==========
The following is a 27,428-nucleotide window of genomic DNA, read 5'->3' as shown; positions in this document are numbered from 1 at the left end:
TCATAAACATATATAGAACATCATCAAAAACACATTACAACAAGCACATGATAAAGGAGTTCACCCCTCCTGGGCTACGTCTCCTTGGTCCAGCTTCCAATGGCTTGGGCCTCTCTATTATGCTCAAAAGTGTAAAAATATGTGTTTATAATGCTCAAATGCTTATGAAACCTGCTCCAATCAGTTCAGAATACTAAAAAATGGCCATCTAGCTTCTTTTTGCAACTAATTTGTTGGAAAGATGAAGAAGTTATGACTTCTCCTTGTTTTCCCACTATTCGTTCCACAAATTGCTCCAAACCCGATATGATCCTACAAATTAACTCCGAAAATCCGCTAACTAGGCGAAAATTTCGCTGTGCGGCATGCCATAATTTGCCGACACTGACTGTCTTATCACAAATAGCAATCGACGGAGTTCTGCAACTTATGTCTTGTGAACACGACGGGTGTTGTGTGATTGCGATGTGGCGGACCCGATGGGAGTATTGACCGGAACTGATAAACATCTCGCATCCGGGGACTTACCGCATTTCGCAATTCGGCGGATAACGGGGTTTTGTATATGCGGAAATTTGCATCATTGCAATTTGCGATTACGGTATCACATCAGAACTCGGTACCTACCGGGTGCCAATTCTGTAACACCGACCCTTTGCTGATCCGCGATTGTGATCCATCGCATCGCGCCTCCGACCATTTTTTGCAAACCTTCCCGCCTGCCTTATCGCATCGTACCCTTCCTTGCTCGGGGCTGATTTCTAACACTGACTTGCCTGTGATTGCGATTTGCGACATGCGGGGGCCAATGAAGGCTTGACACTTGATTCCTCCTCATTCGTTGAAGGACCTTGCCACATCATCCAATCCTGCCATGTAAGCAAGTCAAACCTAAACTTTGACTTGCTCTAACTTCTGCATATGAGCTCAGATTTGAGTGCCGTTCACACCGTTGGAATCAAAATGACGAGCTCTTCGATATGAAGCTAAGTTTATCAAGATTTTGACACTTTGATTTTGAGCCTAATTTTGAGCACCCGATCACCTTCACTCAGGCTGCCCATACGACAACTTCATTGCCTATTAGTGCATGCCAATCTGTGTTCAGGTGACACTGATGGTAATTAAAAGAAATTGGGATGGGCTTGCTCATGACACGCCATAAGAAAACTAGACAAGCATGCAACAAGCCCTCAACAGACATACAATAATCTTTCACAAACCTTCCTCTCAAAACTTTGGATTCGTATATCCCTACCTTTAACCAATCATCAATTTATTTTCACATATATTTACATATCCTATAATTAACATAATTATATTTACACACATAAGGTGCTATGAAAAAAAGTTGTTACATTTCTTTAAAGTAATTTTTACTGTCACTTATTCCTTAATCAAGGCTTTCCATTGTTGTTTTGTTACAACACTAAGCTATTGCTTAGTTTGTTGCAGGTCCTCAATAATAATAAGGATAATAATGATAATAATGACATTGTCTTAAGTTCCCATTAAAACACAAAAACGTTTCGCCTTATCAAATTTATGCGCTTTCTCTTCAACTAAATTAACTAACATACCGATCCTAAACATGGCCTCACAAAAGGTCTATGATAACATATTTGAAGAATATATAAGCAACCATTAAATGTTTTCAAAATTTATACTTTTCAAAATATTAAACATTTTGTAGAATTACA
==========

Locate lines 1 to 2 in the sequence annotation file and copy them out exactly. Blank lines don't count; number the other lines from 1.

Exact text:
The following is a 27,428-nucleotide window of genomic DNA, read 5'->3' as shown; positions in this document are numbered from 1 at the left end:
TCATAAACATATATAGAACATCATCAAAAACACATTACAACAAGCACATGATAAAGGAGTTCACCCCTCCTGGGCTACGTCTCCTTGGTCCAGCTTCCAATGGCTTGGGCCTCTCTATTATGCTCAAAAGTGTAAAAATATGTGTTTATAATGCTCAAATGCTTATGAAACCTGCTCCAATCAGTTCAGAATACTAAAAAATGGCCATCTAGCTTCTTTTTGCAACTAATTTGTTGGAAAGATGAAGAAGTTATGACTTCTCCTTGTTTTCCCACTATTCGTTCCACAAATTGCTCCAAACCCGATATGATCCTACAAATTAACTCCGAAAATCCGCTAACTAGGCGAAAATTTCGCTGTGCGGCATGCCATAATTTGCCGACACTGACTGTCTTATCACAAATAGCAATCGACGGAGTTCTGCAACTTATGTCTTGTGAACACGACGGGTGTTGTGTGATTGCGATGTGGCGGACCCGATGGGAGTATTGACCGGAACTGATAAACATCTCGCATCCGGGGACTTACCGCATTTCGCAATTCGGCGGATAACGGGGTTTTGTATATGCGGAAATTTGCATCATTGCAATTTGCGATTACGGTATCACATCAGAACTCGGTACCTACCGGGTGCCAATTCTGTAACACCGACCCTTTGCTGATCCGCGATTGTGATCCATCGCATCGCGCCTCCGACCATTTTTTGCAAACCTTCCCGCCTGCCTTATCGCATCGTACCCTTCCTTGCTCGGGGCTGATTTCTAACACTGACTTGCCTGTGATTGCGATTTGCGACATGCGGGGGCCAATGAAGGCTTGACACTTGATTCCTCCTCATTCGTTGAAGGACCTTGCCACATCATCCAATCCTGCCATGTAAGCAAGTCAAACCTAAACTTTGACTTGCTCTAACTTCTGCATATGAGCTCAGATTTGAGTGCCGTTCACACCGTTGGAATCAAAATGACGAGCTCTTCGATATGAAGCTAAGTTTATCAAGATTTTGACACTTTGATTTTGAGCCTAATTTTGAGCACCCGATCACCTTCACTCAGGCTGCCCATACGACAACTTCATTGCCTATTAGTGCATGCCAATCTGTGTTCAGGTGACACTGATGGTAATTAAAAGAAATTGGGATGGGCTTGCTCATGACACGCCATAAGAAAACTAGACAAGCATGCAACAAGCCCTCAACAGACATACAATAATCTTTCACAAACCTTCCTCTCAAAACTTTGGATTCGTATATCCCTACCTTTAACCAATCATCAATTTATTTTCACATATATTTACATATCCTATAATTAACATAATTATATTTACACACATAAGGTGCTATGAAAAAAAGTTGTTACATTTCTTTAAAGTAATTTTTACTGTCACTTATTCCTTAATCAAGGCTTTCCATTGTTGTTTTGTTACAACACTAAGCTATTGCTTAGTTTGTTGCAGGTCCTCAATAATAATAAGGATAATAATGATAATAATGACATTGTCTTAAGTTCCCATTAAAACACAAAAACGTTTCGCCTTATCAAATTTATGCGCTTTCTCTTCAACTAAATTAACTAACATACCGATCCTAAACATGGCCTCACAAAAGGTCTATGATAACATATTTGAAGAATATATAAGCAACCATTAAATGTTTTCAAAATTTATACTTTTCAAAATATTAAACATTTTGTAGAATTACA